With a living standard, one cannot change things arbitrarily. The only possible changes are new features, changes to features that aren't implemented yet or that have only had experimental implementations, and changes to bring the specification even more in line with what is needed for reliable communication, as the argument above puts it (or "interoperability", as I would put it), i.e. fixing bugs in the spec.

With a snapshot-based system, like the W3C TR/ page process, adding new features is done by creating a new version, so we'll ignore that, and experimental stuff is taken out before taking the snapshot, so we'll ignore that too. That leaves the fixing bugs.

Now either one doesn't fix the bugs, or one does fix the bugs. If one fixes the bugs, then that means the spec is no more "static" than a living standard. And if one doesn't fix the bugs, then communication becomes unreliable.

So IMHO, it's the snapshot-based system that's the one that leads to unreliable communications. Engineering doesn't depend on static definitions, it depends on accurate definitions. With a platform as complicated as the Web, we only get accurate definitions by fixing bugs when they are found, which inherently means that the definitions are not static.

Note that we know this system works. HTML has been developed in a "living standard" model (called "working draft" and "editor's draft" by the W3C) for seven and a half years now. Interoperability on the Web has in that time become dramatically better than it ever was under the old "snapshot" system.

Also, note that the snapshot system without applying fixes, which is the system that the W3C actually practices on the TR/ page (very few specs get errata applied, even fewer get substantial in-place corrections in any sort of timely manner), has demonstrably resulted in incorrect specs. HTML4 is the canonical example of this, where in practice that spec is woefully inaccurate and just poorly written, yet nothing was ever done about it, and the result was that if you wanted to write a browser or other implementation that "communicated reliably" with other HTML UAs, you had to explicitly violate the spec in numerous ways that were shared via the grapevine (the default value of the "media" attribute is the example I usually give of this).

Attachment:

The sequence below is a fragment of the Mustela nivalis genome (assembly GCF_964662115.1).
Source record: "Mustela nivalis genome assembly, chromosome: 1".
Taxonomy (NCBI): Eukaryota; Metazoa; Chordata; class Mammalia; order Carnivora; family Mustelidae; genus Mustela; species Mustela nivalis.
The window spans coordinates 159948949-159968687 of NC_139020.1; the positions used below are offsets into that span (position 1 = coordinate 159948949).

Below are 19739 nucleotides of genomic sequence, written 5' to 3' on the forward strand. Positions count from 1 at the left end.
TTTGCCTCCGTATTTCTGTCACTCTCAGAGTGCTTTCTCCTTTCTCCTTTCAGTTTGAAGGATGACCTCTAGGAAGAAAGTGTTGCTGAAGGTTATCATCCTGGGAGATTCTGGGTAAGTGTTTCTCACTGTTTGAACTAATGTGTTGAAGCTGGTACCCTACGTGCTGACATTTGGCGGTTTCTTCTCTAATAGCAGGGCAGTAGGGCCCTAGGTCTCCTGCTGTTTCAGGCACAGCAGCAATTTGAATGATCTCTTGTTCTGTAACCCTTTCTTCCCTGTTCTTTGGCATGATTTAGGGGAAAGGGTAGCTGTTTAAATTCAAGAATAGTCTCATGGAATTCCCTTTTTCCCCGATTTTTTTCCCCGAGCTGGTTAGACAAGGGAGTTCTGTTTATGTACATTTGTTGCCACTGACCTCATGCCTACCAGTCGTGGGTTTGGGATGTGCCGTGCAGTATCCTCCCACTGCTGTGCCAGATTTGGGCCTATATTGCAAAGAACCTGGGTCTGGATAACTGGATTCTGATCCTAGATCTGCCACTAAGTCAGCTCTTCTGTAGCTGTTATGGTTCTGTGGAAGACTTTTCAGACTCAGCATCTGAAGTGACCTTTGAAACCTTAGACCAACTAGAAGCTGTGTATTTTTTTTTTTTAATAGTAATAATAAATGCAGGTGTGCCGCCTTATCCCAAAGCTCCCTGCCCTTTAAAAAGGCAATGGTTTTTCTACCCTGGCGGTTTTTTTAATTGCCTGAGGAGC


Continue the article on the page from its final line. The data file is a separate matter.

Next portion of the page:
And also, note that having a static specification doesn't ensure that nothing will ever change. HTML is a stark example of this, where from HTML4 to the contemporary specification many things have changed radically. But you might say that's my fault, so look instead to XML: the specification has changed such that implementations of the original standard are no longer conforming to the current standard. In fact, XML is arguably developed in a kind of "living standard" approach now, despite officially using the snapshot model. Things change, especially in software. And that's ok!

But it's incompatible with the snapshot model. Or at least, interoperability is made harder with the snapshot model.

</soapbox>

Before commenting on this, please check to see if your argument is already refuted on the WHATWG FAQ: http://wiki.whatwg.org/wiki/FAQ

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In less than a year we reached another arbitrary milestone. HTML is another thousand revisions further, now over 7000 (not quite 9000).